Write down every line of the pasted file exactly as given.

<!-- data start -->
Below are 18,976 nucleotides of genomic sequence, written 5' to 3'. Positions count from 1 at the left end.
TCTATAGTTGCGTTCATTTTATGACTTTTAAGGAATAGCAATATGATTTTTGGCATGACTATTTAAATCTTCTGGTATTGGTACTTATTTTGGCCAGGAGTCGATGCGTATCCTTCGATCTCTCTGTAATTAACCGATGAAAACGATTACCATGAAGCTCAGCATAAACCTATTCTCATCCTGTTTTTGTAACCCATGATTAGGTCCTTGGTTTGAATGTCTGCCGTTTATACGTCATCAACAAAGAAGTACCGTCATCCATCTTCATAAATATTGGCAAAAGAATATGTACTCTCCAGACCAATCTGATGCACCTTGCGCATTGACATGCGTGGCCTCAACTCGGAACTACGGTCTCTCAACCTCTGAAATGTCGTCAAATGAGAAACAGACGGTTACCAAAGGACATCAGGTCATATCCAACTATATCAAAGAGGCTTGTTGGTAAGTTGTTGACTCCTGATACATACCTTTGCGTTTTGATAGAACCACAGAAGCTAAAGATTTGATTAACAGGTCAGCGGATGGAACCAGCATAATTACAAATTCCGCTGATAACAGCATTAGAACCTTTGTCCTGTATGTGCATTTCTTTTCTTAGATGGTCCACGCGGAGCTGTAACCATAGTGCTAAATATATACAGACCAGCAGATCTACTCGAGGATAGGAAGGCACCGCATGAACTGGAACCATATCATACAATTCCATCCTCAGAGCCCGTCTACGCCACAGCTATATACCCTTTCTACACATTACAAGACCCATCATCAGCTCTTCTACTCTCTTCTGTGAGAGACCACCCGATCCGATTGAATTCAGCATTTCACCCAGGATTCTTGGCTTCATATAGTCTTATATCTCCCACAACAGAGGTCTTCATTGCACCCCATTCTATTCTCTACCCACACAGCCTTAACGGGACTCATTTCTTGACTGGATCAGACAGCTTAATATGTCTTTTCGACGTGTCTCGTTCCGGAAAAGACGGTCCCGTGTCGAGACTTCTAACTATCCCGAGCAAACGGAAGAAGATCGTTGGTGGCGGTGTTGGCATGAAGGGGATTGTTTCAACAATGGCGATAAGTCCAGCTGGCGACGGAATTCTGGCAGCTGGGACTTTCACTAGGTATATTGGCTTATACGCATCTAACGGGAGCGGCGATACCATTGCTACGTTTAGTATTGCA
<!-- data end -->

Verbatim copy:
Below are 18,976 nucleotides of genomic sequence, written 5' to 3'. Positions count from 1 at the left end.
TCTATAGTTGCGTTCATTTTATGACTTTTAAGGAATAGCAATATGATTTTTGGCATGACTATTTAAATCTTCTGGTATTGGTACTTATTTTGGCCAGGAGTCGATGCGTATCCTTCGATCTCTCTGTAATTAACCGATGAAAACGATTACCATGAAGCTCAGCATAAACCTATTCTCATCCTGTTTTTGTAACCCATGATTAGGTCCTTGGTTTGAATGTCTGCCGTTTATACGTCATCAACAAAGAAGTACCGTCATCCATCTTCATAAATATTGGCAAAAGAATATGTACTCTCCAGACCAATCTGATGCACCTTGCGCATTGACATGCGTGGCCTCAACTCGGAACTACGGTCTCTCAACCTCTGAAATGTCGTCAAATGAGAAACAGACGGTTACCAAAGGACATCAGGTCATATCCAACTATATCAAAGAGGCTTGTTGGTAAGTTGTTGACTCCTGATACATACCTTTGCGTTTTGATAGAACCACAGAAGCTAAAGATTTGATTAACAGGTCAGCGGATGGAACCAGCATAATTACAAATTCCGCTGATAACAGCATTAGAACCTTTGTCCTGTATGTGCATTTCTTTTCTTAGATGGTCCACGCGGAGCTGTAACCATAGTGCTAAATATATACAGACCAGCAGATCTACTCGAGGATAGGAAGGCACCGCATGAACTGGAACCATATCATACAATTCCATCCTCAGAGCCCGTCTACGCCACAGCTATATACCCTTTCTACACATTACAAGACCCATCATCAGCTCTTCTACTCTCTTCTGTGAGAGACCACCCGATCCGATTGAATTCAGCATTTCACCCAGGATTCTTGGCTTCATATAGTCTTATATCTCCCACAACAGAGGTCTTCATTGCACCCCATTCTATTCTCTACCCACACAGCCTTAACGGGACTCATTTCTTGACTGGATCAGACAGCTTAATATGTCTTTTCGACGTGTCTCGTTCCGGAAAAGACGGTCCCGTGTCGAGACTTCTAACTATCCCGAGCAAACGGAAGAAGATCGTTGGTGGCGGTGTTGGCATGAAGGGGATTGTTTCAACAATGGCGATAAGTCCAGCTGGCGACGGAATTCTGGCAGCTGGGACTTTCACTAGGTATATTGGCTTATACGCATCTAACGGGAGCGGCGATACCATTGCTACGTTTAGTATTGCA